The scale-up and post approval changes (SUPAC) guidance whitepaper was originally written in 1992 by the Product Quality Research Institute (PQRI) – a body consisting of pharma and regulatory body representatives – and now an update is being produced to bring in the latest science and principles.
The aim is to cater for changes to immediate release (IR) and modified release (MR) products according to consultant Glenn Van Buskirk, who told Interphex attendees that the current guidelines don’t accommodate multiple changes easily and approvals are slow.
“We want to be effective in influencing regulatory change. We all know the FDA is very conservative and we all know the FDA is important throughout the world… so we know if we can influence the FDA we can have large influence on how our business operates in the future.”
However, Van Buskirk – who serves as Managing Partner of Non-Clinical Drug Development Consulting Services - speculated on when the PQRI’s guidance would have any effect as a lot of cooperation amongst industry and regulators is needed with a number of possible setbacks:
“To do this we need data and the question to my mind is if we get phama companiesr to submit good quality data can we get some access to those? Will there be some knowledge to that which will be useful in stimulating further change?
“It can only come from 2 places,” he continued to say. “Pharma company themselves doing good quality publications or from the FDA releasing information about the submissions they have received and the impact it has had on their criteria of relating stuff about release.”
The FDA has guidelines in which it wishes to handle NDA, ANDA and SUPAC submissions within a period of time yet Van Buskirk said that though the criteria is in place it often fails to meet them. He continued to have faith that such guidance as proposed by the PQRI would eventually help the FDA improve this.
There is the concern that pharma companies tend not to publish a lot of information, he added, or they are selective in what is released as competitiveness and the retaining of trade secrets still dictates this. Furthermore, though the FDA has a huge amount of data, certain requirements mean they are unable to release a lot of the useful information.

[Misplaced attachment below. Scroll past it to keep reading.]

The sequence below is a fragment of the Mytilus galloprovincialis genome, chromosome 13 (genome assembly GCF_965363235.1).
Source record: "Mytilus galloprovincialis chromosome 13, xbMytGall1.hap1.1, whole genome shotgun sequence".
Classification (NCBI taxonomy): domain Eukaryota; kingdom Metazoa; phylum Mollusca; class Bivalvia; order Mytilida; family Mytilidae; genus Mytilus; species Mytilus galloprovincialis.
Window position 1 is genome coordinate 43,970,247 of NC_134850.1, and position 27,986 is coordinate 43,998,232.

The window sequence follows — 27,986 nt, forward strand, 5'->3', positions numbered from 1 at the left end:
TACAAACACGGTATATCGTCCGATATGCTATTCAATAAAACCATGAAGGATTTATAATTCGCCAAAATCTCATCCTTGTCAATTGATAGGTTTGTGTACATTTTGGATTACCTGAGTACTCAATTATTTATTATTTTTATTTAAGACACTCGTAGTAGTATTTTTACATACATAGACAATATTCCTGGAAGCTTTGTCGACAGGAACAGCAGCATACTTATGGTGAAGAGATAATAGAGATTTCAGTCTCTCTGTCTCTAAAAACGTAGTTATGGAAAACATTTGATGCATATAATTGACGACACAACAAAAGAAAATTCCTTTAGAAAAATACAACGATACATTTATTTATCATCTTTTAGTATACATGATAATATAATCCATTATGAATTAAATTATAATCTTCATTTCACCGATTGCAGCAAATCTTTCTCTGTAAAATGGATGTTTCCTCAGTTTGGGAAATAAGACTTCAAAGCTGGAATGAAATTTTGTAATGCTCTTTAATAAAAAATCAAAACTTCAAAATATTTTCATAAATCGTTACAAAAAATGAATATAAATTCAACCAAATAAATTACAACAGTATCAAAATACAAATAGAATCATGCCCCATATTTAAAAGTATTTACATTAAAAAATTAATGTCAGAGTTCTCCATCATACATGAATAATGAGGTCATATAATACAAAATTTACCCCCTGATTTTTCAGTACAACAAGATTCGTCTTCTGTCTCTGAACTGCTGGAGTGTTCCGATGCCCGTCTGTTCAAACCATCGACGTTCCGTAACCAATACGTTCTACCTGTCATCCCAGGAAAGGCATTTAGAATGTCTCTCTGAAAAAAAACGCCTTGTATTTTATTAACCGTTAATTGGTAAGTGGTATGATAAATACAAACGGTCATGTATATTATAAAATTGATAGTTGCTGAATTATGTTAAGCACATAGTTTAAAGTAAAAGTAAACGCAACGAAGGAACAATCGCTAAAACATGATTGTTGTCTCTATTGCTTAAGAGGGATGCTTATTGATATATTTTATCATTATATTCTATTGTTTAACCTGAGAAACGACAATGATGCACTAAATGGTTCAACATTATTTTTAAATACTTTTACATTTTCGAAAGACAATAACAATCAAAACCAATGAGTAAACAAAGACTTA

“What we are doing is increasing pharma costs in a day and age when there are huge cost pressure on us to do just the opposite,” said Van Buskirk, as such proposals would mean pharma companies would have to dedicate time, processing equipment, facility use and design and personnel to implement these measures.
“A lot of fingers have pointed at the fact that Government pressure on things like Medicare and Medicaid to push drug costs down… have actually created some of the shortages. They’ve squeezed the profit margins out so much that many pharma companies are finding it hard to compete and are going out of business. We have met the enemy and he is us.”
Van Buskirk said that the paper speculated on the “move towards batch processing to continuous processing” and how will that be handled by the pharmaceutical industry. “That’s a major paradigm shift for us to go from having a particular batch to maybe having something that runs for a week or two at a time.”
Though he was optimistic that “it will be a huge impact financially to a pharmaceutical company if you can do that well,” he did warn that if it wasn’t done “well there’ll be a product recall and then there will be an even bigger problem.”